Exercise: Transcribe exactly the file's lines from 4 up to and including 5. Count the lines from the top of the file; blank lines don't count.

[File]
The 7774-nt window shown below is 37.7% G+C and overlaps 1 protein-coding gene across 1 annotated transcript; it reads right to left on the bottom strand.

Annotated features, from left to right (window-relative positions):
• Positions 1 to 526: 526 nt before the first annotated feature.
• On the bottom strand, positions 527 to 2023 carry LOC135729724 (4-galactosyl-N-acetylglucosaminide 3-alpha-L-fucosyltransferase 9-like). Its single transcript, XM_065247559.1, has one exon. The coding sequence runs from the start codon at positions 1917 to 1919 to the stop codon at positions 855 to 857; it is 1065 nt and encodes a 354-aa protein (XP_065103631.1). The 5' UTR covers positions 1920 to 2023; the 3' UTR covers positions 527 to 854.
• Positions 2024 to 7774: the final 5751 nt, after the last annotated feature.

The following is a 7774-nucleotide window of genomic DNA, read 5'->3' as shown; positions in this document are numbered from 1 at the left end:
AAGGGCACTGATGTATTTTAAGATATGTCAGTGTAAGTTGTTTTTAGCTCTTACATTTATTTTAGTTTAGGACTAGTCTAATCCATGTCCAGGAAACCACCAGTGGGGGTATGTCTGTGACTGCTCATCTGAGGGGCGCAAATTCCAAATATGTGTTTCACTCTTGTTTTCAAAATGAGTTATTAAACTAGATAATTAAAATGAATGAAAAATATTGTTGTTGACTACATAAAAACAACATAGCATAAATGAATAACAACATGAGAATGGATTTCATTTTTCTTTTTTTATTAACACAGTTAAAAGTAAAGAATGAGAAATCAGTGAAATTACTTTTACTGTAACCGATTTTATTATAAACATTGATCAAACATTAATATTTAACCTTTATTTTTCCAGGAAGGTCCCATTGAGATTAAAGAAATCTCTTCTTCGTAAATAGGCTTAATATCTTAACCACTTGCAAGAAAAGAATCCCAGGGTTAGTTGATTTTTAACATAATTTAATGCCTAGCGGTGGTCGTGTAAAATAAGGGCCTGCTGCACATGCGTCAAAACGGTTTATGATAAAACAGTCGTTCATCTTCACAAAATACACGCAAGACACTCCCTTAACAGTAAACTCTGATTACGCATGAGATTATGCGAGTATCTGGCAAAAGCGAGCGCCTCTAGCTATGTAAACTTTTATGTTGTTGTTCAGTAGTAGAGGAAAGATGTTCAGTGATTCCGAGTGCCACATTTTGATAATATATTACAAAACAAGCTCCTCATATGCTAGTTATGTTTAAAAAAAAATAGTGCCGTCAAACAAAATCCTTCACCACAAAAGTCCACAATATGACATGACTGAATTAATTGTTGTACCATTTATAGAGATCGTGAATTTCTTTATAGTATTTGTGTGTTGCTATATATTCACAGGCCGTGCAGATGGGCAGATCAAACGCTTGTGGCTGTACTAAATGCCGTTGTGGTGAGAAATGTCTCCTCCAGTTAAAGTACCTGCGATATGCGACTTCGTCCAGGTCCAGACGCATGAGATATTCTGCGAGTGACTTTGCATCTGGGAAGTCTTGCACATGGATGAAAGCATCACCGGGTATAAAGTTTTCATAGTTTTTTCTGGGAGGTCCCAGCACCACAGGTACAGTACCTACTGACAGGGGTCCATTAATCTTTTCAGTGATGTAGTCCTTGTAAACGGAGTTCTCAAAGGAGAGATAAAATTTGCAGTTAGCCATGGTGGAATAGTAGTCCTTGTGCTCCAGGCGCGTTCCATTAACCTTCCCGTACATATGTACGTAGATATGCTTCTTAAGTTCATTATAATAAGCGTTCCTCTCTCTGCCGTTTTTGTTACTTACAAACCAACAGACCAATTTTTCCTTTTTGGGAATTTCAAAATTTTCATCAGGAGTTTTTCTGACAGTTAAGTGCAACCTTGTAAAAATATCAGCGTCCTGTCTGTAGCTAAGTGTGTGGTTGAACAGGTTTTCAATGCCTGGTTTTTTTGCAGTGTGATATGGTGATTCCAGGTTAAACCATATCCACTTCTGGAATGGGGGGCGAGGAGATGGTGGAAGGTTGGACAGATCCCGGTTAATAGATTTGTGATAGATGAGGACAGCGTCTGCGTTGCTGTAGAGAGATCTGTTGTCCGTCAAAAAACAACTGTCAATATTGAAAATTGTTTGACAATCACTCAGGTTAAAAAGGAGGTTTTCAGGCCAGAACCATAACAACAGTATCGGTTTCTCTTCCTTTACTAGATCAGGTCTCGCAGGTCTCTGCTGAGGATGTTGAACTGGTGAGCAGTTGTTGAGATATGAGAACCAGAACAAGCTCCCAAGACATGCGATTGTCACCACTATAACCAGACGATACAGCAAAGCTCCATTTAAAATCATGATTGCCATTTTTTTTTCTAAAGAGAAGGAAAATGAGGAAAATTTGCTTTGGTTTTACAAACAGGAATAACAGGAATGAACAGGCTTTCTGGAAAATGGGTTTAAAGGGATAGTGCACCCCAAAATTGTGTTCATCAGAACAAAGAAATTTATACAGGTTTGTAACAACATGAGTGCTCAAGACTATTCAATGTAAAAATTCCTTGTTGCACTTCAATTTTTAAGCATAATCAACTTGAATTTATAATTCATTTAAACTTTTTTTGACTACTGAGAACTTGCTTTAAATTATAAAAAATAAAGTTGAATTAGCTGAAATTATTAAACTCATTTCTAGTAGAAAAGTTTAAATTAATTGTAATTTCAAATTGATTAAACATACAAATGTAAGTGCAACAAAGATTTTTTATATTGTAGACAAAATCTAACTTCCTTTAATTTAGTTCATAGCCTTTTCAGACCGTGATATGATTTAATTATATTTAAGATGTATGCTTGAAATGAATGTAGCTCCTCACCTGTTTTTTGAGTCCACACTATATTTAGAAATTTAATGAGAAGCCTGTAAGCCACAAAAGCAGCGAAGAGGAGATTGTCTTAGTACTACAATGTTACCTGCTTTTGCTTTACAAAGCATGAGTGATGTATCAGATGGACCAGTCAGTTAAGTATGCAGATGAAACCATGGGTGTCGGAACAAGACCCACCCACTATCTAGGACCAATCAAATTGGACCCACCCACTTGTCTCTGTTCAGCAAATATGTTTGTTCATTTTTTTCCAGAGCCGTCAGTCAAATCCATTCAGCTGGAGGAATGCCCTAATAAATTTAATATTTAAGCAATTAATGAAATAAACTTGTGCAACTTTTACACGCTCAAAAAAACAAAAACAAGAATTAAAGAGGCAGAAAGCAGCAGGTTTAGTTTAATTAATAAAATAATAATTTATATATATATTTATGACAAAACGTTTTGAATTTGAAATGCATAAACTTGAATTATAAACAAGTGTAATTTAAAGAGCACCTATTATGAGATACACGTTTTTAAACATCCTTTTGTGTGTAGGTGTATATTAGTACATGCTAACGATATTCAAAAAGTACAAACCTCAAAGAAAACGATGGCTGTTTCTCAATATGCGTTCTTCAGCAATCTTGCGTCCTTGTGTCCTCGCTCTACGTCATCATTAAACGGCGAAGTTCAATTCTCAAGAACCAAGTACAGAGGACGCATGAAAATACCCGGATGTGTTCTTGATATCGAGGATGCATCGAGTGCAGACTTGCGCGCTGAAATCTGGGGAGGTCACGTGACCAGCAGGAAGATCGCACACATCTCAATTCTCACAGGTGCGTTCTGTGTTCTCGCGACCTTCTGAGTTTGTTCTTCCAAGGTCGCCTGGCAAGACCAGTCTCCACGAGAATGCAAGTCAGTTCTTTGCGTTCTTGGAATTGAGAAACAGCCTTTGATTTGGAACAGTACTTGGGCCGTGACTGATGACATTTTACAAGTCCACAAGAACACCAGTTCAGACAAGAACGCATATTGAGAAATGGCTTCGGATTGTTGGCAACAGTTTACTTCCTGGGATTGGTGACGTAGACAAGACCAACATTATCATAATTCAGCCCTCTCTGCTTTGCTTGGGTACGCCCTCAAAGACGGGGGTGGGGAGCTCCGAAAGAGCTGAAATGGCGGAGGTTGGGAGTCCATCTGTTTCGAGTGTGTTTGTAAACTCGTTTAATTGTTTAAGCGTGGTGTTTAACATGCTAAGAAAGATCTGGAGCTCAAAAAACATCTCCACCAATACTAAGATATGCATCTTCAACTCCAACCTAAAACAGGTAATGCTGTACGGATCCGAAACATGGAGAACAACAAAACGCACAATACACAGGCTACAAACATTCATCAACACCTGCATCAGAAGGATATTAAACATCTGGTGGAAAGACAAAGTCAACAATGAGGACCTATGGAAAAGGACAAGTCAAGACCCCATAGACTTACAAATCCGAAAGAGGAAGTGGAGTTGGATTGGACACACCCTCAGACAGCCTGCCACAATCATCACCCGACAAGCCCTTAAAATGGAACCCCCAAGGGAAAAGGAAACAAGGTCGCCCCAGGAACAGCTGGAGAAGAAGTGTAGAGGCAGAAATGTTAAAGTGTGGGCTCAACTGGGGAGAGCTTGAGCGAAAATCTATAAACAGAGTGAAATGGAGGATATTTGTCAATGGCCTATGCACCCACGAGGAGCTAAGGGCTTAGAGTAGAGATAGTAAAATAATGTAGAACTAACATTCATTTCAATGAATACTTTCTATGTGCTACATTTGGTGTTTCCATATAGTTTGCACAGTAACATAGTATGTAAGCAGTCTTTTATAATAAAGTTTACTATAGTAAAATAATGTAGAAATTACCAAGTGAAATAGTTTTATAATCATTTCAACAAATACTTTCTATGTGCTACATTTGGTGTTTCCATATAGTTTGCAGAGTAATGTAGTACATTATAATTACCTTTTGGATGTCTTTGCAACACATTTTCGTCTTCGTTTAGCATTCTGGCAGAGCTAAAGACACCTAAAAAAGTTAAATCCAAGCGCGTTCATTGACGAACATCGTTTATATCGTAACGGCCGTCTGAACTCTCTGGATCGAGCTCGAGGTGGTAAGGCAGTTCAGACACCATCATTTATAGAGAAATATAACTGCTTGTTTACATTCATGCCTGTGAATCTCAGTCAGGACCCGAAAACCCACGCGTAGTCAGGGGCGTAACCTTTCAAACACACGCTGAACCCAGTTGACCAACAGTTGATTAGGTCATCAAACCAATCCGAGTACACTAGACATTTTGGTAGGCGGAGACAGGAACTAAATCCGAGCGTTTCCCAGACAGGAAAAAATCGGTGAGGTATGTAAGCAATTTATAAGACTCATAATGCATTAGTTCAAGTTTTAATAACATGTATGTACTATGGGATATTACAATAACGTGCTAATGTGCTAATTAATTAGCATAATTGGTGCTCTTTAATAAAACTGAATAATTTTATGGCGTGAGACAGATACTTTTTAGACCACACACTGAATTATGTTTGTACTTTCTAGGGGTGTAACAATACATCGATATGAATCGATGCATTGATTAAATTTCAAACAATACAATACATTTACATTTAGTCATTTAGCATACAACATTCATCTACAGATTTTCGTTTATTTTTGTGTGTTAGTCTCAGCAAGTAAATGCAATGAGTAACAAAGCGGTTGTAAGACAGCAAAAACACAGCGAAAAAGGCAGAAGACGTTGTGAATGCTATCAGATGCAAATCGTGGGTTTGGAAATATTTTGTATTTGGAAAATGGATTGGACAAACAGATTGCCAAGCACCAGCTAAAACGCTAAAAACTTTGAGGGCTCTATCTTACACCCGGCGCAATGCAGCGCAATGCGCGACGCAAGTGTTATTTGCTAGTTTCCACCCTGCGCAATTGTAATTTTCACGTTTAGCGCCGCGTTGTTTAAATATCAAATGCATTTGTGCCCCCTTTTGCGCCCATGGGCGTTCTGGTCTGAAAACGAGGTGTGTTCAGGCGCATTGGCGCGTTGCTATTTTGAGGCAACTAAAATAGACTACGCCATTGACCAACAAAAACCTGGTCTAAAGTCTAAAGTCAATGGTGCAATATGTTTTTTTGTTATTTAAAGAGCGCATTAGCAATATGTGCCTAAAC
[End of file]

• On the bottom strand, positions 527 to 2023 carry LOC135729724 (4-galactosyl-N-acetylglucosaminide 3-alpha-L-fucosyltransferase 9-like). Its single transcript, XM_065247559.1, has one exon. The coding sequence runs from the start codon at positions 1917 to 1919 to the stop codon at positions 855 to 857; it is 1065 nt and encodes a 354-aa protein (XP_065103631.1). The 5' UTR covers positions 1920 to 2023; the 3' UTR covers positions 527 to 854.
• Positions 2024 to 7774: the final 5751 nt, after the last annotated feature.